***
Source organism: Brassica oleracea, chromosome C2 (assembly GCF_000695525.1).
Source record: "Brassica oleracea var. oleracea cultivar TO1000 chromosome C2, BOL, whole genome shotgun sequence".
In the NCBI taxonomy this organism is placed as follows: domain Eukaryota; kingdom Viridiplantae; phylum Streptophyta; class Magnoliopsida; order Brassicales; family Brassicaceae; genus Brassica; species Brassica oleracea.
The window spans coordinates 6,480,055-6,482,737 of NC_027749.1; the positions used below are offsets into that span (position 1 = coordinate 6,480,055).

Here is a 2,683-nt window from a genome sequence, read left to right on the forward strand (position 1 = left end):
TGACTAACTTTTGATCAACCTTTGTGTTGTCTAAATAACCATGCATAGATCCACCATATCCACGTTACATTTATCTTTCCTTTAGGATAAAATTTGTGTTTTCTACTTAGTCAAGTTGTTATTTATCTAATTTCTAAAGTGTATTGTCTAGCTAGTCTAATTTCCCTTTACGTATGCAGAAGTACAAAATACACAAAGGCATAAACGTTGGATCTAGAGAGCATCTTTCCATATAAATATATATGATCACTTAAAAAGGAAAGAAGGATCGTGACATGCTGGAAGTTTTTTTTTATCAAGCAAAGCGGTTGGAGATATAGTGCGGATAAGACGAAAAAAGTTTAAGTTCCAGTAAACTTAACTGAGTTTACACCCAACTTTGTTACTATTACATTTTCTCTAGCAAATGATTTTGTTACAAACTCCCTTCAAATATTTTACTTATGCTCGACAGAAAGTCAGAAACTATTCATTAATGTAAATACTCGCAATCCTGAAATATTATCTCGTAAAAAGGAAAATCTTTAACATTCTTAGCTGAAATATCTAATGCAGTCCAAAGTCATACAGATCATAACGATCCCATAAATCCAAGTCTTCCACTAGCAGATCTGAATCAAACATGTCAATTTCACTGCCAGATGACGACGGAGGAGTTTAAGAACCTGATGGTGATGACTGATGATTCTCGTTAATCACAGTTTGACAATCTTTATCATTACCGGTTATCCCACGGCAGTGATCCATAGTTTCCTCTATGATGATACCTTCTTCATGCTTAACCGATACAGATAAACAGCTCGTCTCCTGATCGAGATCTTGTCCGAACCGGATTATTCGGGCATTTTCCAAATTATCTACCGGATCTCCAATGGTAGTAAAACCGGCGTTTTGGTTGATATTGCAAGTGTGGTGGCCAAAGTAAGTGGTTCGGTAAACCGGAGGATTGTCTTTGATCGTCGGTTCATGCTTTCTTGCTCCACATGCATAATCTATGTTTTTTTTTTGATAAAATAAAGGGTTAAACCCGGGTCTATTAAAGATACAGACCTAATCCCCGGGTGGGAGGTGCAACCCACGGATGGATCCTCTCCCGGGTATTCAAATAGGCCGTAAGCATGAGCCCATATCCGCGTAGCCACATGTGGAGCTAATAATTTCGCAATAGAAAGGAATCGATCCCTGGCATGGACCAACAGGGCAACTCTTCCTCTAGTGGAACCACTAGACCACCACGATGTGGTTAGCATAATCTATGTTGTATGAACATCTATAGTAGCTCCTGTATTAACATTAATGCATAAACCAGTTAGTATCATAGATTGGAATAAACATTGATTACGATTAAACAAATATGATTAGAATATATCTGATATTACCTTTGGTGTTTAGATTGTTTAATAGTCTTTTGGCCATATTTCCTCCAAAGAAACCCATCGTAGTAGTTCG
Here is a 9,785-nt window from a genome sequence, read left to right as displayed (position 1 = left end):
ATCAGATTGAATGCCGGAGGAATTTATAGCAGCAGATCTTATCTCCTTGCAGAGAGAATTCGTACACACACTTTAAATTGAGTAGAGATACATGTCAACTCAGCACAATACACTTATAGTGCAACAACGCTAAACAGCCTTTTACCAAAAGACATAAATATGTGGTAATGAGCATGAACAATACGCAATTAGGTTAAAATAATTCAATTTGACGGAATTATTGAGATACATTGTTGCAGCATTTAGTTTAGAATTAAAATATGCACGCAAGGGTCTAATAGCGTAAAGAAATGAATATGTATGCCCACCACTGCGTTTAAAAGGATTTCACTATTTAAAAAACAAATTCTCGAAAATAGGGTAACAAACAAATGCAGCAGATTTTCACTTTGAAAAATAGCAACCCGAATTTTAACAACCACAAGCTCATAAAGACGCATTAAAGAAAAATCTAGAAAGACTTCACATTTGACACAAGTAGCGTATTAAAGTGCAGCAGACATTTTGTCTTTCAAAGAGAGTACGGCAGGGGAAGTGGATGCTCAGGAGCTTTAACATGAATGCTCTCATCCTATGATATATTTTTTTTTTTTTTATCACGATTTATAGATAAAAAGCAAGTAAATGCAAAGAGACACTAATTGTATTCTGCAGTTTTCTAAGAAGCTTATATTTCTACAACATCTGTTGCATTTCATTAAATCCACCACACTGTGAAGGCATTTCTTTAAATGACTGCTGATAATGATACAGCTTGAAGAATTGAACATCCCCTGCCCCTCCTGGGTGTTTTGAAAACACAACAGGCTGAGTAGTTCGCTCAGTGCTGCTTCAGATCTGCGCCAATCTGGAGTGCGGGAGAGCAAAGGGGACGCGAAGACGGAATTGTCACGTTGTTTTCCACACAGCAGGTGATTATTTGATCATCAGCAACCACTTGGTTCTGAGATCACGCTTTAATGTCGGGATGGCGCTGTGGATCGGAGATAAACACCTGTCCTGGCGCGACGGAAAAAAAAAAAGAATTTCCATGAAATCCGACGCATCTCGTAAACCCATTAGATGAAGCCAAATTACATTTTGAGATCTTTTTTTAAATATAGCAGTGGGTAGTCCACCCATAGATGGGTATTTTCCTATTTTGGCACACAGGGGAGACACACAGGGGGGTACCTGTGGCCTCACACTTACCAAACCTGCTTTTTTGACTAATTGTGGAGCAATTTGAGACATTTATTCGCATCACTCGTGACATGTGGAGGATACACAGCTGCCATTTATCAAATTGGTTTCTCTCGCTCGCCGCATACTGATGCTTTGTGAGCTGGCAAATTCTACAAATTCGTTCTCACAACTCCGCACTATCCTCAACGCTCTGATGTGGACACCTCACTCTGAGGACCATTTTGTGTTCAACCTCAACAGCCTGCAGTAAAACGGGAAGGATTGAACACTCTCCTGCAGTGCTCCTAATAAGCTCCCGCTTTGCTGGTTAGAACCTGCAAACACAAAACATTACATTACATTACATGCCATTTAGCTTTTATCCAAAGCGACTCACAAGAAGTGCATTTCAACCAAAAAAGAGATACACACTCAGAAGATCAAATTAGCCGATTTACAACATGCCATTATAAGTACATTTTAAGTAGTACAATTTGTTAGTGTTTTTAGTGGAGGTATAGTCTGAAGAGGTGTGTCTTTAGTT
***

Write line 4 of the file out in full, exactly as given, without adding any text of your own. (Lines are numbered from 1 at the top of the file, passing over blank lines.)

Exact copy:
The window spans coordinates 6,480,055-6,482,737 of NC_027749.1; the positions used below are offsets into that span (position 1 = coordinate 6,480,055).